In South Africa, from direct observation and surveillance it is noted that malaria in Limpopo Province has undergone a spatial change (Figure 4); whether or not this is a results of climate change is still under investigation. However models show that increases in temperature and change in rainfall patterns in southern Africa are already favouring the range expansion of some vectors-borne diseases such as malaria (7) and altering the range of tick-borne diseases (8). Furthermore a fifty-year analysis of temperature in Limpopo Province revealed an increase in the frequency of heat waves (9) that could potentially lead to an increase in deaths in the elderly and young children especially in those occupants of poor housing. And not to mention those with predisposed conditions such as heart conditions and others.
Figure 4. Malaria cases in Limpopo Province, 1998 and 2005
The effects of climate change on human health are an urgent issues that needs not only investing in long-term mitigation strategies but current adaptation plans and strategies. Societal adaptation to human health impacts from climate change will to a great extent be determined by the existence of accurate information and knowledge of diseases and the link between these and the climate. Modern early warning systems and sustained communication tools and strategies are but a foundation to protect our communities but could be more successful if indigenous knowledge and beliefs are incorporated. Traditional structures have immense knowledge and clues on the intensity of rain or storms and drought. Clues exist in the smell of the air, the type of flowers that bloom and this knowledge should be incorporated in the current scientific early warning systems. Building a common social responsibility platform (10) through the formation of village committees, women and youth social clubs with access to health and climate information can alert the rest of the communities on an impending climatic disaster.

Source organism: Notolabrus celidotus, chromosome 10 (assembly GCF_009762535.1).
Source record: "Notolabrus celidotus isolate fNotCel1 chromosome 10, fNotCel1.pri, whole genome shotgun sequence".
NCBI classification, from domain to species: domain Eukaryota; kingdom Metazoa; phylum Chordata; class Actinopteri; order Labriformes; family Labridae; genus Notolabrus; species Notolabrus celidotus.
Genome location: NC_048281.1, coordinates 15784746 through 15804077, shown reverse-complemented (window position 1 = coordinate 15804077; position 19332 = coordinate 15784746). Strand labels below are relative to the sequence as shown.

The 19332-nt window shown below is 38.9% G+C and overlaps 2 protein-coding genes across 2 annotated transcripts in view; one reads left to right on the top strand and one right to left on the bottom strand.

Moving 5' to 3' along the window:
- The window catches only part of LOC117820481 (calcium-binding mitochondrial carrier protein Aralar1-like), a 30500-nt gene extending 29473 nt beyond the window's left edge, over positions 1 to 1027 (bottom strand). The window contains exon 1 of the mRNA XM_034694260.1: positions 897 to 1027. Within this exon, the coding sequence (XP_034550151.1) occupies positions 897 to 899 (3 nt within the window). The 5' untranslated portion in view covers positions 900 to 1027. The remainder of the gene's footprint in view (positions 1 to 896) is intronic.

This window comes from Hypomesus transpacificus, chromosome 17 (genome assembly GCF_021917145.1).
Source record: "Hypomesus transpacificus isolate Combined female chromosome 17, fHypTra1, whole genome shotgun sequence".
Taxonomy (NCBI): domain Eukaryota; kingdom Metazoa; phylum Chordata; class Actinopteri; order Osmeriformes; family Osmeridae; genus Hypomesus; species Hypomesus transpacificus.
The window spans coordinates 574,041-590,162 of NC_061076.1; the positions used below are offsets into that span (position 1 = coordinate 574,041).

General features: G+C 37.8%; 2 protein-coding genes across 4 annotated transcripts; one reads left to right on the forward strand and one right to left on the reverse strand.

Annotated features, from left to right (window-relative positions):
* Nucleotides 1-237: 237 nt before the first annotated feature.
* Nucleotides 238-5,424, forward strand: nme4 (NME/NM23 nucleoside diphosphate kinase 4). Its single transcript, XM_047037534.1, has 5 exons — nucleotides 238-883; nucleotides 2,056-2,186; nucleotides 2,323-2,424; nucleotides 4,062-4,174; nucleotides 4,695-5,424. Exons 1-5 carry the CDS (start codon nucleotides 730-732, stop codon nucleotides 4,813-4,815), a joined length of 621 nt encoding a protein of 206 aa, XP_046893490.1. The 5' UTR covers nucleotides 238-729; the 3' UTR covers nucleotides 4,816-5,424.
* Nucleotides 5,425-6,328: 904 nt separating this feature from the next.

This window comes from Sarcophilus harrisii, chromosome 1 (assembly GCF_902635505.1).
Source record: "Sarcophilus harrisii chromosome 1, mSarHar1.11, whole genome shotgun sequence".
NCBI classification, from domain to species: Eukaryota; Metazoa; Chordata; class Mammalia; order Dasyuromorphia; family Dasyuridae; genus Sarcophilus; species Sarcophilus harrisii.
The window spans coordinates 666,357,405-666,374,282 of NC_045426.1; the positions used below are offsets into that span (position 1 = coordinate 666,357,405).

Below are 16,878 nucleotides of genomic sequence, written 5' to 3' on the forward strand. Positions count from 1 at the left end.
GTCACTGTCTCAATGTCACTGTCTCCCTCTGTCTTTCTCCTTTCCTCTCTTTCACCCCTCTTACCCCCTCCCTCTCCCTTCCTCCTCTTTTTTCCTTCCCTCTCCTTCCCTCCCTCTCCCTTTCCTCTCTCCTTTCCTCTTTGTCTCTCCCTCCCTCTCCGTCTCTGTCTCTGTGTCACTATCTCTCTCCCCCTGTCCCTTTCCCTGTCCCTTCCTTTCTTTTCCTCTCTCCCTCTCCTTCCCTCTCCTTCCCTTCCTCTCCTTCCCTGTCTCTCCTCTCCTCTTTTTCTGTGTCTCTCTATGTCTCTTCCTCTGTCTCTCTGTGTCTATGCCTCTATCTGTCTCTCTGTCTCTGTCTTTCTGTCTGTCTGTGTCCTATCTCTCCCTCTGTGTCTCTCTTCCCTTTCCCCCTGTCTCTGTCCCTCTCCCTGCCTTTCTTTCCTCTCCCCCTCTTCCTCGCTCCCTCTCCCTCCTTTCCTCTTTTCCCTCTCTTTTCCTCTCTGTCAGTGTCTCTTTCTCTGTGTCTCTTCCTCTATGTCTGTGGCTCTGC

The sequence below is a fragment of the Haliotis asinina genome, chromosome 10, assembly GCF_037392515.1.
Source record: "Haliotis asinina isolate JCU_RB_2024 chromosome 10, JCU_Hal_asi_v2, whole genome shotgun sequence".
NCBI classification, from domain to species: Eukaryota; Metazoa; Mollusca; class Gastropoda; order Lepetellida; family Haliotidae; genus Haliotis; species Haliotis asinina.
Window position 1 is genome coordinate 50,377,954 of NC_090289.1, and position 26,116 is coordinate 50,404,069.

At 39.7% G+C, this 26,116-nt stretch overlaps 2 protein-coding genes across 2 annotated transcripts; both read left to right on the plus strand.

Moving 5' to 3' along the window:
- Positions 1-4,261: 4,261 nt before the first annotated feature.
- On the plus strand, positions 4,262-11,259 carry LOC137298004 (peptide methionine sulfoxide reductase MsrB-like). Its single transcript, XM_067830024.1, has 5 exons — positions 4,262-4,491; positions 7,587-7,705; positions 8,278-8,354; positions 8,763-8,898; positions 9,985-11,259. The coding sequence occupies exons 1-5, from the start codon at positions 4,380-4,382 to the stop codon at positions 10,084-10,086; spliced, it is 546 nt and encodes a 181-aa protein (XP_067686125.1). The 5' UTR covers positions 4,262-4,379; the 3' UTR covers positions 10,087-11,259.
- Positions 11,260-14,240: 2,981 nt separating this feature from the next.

Human health is strongly influenced by ecosystem services related to food production, water quality, water quantity, natural hazard regulation and they all depend on biological conservation. Changes in ecosystems influence the abundance of human pathogens such as malaria and cholera, rift valley fever, dengue, Lyme disease, tick-bite fever as well as the risk of emergence of new diseases. Some effects of climate change on health would be beneficial. For example, heavy rains as South Africa experienced in January 2011 could wash away mosquito eggs and larvae and lessen malaria incidences, and a further increase in temperature in currently hot regions might reduce the viability of disease-transmitting mosquito populations. Whereas we are investing resources and time on new medicines to reduce death from infectious diseases, our pursuit to ‘Health People” should also invest similar time and resources in producing ‘Healthy Environments” through sustained ecosystem management strategies, consistent surveillances of vectors, disease and their environmental determinants and the production of disease early warning systems in addressing some of the most pressing global diseases burden such as malaria.